On the 23rd of June 2016, the United Kingdom decided to leave the European Union. Granted it was a very close call, with 52% voting to leave and 48% wanting to stay. Now, to be honest, I am not in any way political or have a full grasp of what the repercussions of this decision will be, but I am very interested in how things are unfolding.

One of the repercussions has been the then Prime Minister – David Cameron – resigning, which sparked a debate about succession that looked like it could become as terribly unnerving as the current political race taking place in the USA.

But on the 13th of July, things seemed to have taken a turn for the United Kingdom – considered one of the most stable nations on earth. The resignation of David Cameron opened up the way for another Tory – who was against leaving the EU – to be brought in. And so Prime Minister Theresa May went to Buckingham Palace to speak to the Queen before settling in at 11 Downing Street (technically it is 10, but she seems to have preferred 11…).

At first, I wondered why I was so interested in the politics of a nation not my own and definitely far away from where I live. But the more I read up on Theresa May and watched some interviews, the more I began to truly be excited about the caliber of person who is now running one of the most influential nations on earth.

In his last Questions as Prime Minister, David Cameron congratulated May, mentioning that she is the second female Prime Minister, and when it comes to female Prime Ministers, he has no doubt that the score will be 2-0. He was referring to Dame Margaret Thatcher, who led the United Kingdom through some terrible economic struggles brilliantly. Granted, she was not always a favourite among the nation and the press, but her influence lasts till today – in many ways her legacy was far greater than her time in office, with things such as the dole system, the education system and the disassembling of the power of the unions – which had brought Britain’s economy to a near stand-still. She had a very clear sense of what needed to be done and how it needed to move forwards – even when it wasn’t popular with many people in society and in government.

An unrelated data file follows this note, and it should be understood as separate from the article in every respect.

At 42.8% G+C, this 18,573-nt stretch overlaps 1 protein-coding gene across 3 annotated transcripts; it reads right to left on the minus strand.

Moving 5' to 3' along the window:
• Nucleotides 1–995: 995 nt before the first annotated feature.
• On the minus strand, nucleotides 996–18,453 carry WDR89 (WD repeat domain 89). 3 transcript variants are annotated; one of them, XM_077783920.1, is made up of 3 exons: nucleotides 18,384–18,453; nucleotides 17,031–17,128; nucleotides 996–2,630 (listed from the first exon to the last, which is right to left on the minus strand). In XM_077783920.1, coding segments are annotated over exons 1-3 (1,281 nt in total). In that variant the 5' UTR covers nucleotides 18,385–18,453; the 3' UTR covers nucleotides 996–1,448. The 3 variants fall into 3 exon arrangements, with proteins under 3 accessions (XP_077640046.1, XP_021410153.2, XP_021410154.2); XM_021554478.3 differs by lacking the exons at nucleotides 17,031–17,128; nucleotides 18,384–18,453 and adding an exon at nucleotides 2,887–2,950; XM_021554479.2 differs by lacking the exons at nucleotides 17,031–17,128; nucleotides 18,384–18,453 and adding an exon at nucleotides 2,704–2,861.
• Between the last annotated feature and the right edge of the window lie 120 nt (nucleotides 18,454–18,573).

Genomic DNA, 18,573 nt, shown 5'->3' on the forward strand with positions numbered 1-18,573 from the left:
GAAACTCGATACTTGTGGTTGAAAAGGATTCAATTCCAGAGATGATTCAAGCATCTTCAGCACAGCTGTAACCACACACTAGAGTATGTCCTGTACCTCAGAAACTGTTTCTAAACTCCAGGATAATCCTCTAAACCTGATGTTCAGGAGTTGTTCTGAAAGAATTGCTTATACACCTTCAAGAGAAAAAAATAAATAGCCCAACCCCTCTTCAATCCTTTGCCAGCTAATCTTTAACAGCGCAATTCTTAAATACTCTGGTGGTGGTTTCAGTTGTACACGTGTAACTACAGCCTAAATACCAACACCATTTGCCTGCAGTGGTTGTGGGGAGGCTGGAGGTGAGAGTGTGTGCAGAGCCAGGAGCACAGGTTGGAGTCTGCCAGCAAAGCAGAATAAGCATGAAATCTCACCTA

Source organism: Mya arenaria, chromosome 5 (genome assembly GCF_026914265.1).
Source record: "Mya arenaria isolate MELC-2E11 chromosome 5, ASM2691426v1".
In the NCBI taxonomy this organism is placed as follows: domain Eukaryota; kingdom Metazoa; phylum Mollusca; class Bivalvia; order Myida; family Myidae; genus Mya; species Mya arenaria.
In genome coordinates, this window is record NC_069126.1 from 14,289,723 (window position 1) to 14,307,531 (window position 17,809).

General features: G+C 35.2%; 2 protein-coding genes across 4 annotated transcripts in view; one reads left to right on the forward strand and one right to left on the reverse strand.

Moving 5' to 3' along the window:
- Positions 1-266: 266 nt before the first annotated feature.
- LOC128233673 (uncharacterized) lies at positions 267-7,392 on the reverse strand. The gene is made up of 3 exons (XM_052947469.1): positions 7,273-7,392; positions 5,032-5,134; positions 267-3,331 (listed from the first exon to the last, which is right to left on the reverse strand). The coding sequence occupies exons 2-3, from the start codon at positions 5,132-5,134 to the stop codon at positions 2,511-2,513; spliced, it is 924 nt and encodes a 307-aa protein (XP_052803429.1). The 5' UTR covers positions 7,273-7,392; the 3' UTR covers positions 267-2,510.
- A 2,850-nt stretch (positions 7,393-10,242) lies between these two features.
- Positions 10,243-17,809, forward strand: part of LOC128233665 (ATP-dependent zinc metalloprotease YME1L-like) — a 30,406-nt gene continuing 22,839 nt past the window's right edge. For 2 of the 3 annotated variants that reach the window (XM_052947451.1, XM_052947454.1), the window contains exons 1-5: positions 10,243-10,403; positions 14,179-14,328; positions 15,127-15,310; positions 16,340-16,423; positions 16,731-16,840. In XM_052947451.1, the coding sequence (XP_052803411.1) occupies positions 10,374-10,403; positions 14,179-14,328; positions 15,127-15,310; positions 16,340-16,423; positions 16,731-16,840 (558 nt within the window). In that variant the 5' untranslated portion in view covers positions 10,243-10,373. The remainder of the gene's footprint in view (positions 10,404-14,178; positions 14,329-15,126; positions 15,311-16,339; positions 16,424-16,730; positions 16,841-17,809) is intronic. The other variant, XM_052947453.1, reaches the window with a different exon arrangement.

Theresa May, in many ways carries the same sort of air. In her first speech in Parliament she completely obliterated her opposition in a way that is very reminiscent of Thatcher herself. Her first speech as Prime Minister cast a very large vision that seems almost impossible with the political climate of Brexit. But since then she has been extremely decisive – with very strong decisions of what needs to be done first as well as who should be running things. Her personal life is also important to note: married for almost 36 years to the same man, a Christian with very strong views on how her faith applies to her approach to life, and a very frugal worker when it comes to government funds.

In a continent where we are yet to see democracy truly work with full-force, I am excited to see that there are world leaders who have the type of clout that could just change what life looks like far beyond their own Sovereign borders. There is still a lot to be proved by Prime Minister May, but I believe that with time we are going to see what dedication and sharp-shooting acumen can really do in a political climate that is fair and open. And in doing so, I believe that we all could garner a bit more hope and inspiration for the continent of Africa, with leaders that are integrous as much as they are effective.